Last Friday I was asked to go on the Today show to talk about second acts. Which got me thinking. The standard notion is that it starts with an itch for something better —  a better job, a better spouse, a better face, a better whatever-it-is-you’re-missing. But after talking to hundreds of people who’ve made big changes at midlife, I’m now convinced that the most successful second (and third) acts are motivated by an urge to fix something that’s broken – in your community or beyond.

So it’s as much about a better world as it is about a better version of you.
I encourage people to find their second acts by starting small and exploring the intersection of what they have and what the world needs.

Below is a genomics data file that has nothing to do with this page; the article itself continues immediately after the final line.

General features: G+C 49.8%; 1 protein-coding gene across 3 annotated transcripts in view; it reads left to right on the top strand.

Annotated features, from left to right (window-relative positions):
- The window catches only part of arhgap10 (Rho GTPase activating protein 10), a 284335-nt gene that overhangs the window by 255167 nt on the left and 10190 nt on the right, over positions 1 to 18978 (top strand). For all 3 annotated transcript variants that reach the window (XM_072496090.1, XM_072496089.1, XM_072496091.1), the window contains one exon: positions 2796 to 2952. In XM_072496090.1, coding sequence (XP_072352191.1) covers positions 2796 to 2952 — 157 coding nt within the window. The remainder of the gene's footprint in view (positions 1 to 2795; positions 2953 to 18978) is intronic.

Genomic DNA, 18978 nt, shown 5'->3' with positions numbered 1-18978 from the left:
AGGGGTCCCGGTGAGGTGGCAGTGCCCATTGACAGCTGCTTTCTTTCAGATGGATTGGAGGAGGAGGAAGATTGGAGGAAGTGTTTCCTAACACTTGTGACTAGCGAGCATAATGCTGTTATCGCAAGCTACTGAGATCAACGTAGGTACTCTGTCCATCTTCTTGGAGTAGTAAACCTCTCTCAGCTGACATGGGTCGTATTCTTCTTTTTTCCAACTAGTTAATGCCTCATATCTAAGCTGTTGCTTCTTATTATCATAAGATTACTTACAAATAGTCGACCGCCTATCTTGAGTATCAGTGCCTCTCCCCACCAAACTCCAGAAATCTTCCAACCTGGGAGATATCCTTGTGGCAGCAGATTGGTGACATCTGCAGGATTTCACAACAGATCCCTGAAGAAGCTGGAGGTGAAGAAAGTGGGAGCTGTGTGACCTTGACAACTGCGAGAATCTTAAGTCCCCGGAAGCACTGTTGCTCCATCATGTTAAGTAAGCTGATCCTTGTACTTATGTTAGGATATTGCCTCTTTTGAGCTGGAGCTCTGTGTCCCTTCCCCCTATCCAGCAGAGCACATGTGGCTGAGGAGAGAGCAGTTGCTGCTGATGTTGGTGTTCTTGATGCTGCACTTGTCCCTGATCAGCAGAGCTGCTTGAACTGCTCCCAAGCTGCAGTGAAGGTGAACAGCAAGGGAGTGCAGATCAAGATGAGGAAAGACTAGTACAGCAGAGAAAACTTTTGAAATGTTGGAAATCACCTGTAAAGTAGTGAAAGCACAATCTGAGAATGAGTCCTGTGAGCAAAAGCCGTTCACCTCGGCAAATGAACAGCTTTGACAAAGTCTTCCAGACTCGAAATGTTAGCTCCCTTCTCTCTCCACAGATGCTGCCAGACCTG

The adage that with experience comes wisdom could not be more true: there’s a reason why many people would only see a therapist who’s over 40.  So if you’re searching for your second act, focus on the stuff that improves with age – empathy, wisdom, deep social networks, emotional stability, the ability to lead, mentor, and coach. You may not be a wiz on Twitter (though plenty of us in our second and third acts are!), but once you’ve amassed a few years, you’re at the height of your ability to guide others.
All kinds of research supports the idea that doing good feels good, that giving and helping others are the easiest way to infuse your life with purpose. Which is why volunteering and “giving yourself away” are the best gateways to a meaningful second act. They are also one of the best ways to find paying work that you’ll feel good about.